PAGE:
Anyway, if you’re reading this and aren’t a member of Scribophile I would highly recommend checking it out. You don’t have to pay to be a member, but you are limited to how many pieces you can upload. So if you’re looking at getting a novel critiqued, and you’re serious about your work, I would suggest getting the premuim package.

Anyways peace out world, I got to go help the girlfriend cook some lasagne!

Over Describing

“Say all you have to say in the fewest possible words, or your reader will be sure to skip them; and in the plainest possible words or he will certainly misunderstand them.” — John Ruskin

I have critiqued several works over the past few days, and if theres one thing that has stuck out the most its over describing things.

I use to do this too, and still do it a lot. New writers believe that vivid and beautiful prose is good writing, and that nothing else matters. I use to write paragaphs of flowering description and thought that because it sounded so poetic that it would keep readers engaged and they would keep on reading, but after several rejections I began to question my talent. It turns out that flowery prose isn’t good writing, in fact, in a lot of cases it can actually be the opposite. Now, I’m not saying that vivid language is bad writing, in fact vivid language can bring a story to life. The problem is when its used for the sake of the langauge its self, rather then the story. Let me repeat that. The story is the number one priority in any work, if you forget the plot, forget that deal.

A story should always be moving forward, an event should always be turning into another event and so on. The suspense should be building, the images should be moving the reader in to new images, eager to discover the second image. In elements of style (a book I think every writer should read) the author says that If a basic more direct would will do, use that, instead of using a bunch of flowery words that are nothing but metpahors. Metaphors should really only be used to show the character of the voice. As human beings we use metaphors a lot to express our personalities. I believe this is really the only situation flowery prose serves its purpose.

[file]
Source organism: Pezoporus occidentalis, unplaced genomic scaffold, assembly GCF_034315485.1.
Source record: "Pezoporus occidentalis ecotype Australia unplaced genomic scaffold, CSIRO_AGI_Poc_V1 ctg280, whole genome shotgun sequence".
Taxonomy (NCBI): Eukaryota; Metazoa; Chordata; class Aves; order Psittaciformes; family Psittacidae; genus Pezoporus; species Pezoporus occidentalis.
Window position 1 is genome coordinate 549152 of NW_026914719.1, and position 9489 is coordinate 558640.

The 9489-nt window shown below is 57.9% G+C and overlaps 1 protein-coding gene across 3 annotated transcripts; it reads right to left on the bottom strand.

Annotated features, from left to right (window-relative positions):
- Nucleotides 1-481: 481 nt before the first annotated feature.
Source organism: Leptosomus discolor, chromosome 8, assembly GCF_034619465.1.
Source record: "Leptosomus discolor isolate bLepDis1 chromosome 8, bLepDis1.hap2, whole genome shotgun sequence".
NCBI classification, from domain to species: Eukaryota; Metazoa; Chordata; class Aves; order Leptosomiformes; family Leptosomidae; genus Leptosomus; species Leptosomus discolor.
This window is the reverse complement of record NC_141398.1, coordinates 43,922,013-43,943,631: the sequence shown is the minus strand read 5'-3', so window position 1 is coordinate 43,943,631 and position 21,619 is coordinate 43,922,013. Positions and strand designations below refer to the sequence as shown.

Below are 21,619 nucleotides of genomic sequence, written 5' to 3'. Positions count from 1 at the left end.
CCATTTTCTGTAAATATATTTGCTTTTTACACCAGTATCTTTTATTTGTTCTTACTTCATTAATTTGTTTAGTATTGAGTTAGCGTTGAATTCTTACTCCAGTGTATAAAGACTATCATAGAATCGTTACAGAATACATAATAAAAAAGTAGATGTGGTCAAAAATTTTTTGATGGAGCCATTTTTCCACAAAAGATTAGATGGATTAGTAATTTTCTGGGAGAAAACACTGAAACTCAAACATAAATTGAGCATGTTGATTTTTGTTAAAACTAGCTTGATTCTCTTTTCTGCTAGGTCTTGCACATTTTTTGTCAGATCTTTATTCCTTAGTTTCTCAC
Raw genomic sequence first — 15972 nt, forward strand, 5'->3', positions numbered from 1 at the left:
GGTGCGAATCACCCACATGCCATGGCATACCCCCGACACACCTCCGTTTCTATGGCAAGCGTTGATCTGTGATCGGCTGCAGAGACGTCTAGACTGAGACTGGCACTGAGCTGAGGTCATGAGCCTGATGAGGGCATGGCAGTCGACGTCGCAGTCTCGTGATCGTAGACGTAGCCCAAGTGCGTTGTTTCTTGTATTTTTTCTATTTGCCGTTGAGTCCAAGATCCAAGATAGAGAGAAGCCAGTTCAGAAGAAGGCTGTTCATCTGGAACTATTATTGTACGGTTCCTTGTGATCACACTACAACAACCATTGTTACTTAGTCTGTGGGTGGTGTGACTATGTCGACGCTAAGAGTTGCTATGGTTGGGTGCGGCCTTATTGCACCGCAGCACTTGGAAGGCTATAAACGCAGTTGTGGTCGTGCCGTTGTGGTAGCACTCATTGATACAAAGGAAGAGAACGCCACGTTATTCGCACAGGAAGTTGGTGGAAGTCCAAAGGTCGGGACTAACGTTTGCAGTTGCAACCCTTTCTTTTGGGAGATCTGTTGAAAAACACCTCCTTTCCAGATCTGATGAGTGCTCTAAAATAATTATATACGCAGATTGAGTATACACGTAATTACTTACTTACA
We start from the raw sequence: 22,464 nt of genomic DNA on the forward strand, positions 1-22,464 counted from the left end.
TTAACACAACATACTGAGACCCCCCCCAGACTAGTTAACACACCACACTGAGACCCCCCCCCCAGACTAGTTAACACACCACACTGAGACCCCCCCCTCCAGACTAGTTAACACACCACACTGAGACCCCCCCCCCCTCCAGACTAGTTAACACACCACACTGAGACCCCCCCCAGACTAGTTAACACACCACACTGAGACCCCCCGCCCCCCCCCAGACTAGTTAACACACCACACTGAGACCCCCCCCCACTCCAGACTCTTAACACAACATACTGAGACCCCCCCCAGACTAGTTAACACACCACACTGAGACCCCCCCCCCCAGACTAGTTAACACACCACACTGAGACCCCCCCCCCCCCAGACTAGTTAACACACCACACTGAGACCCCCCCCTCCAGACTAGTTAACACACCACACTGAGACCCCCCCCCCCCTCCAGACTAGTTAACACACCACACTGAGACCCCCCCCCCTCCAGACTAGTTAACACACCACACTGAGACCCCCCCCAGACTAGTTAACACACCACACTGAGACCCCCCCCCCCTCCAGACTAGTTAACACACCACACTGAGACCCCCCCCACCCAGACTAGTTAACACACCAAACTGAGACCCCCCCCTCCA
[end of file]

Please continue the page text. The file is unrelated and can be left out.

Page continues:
To me the mark of good writing is when a complicated scene can be described with basic, direct language.

anyways, off to try and understand some swedish television

My First Post

Welcome to my first post, glad you can join me.

This blog is going to be an exploration, a way of improving my writing and hopefully improving yours. Everyday I’m going to post musings, useful links, and updates as I write and edit my own works.

I’m not a published author, but I hope soon to be, so le’ts get going and rock out some literary genuis.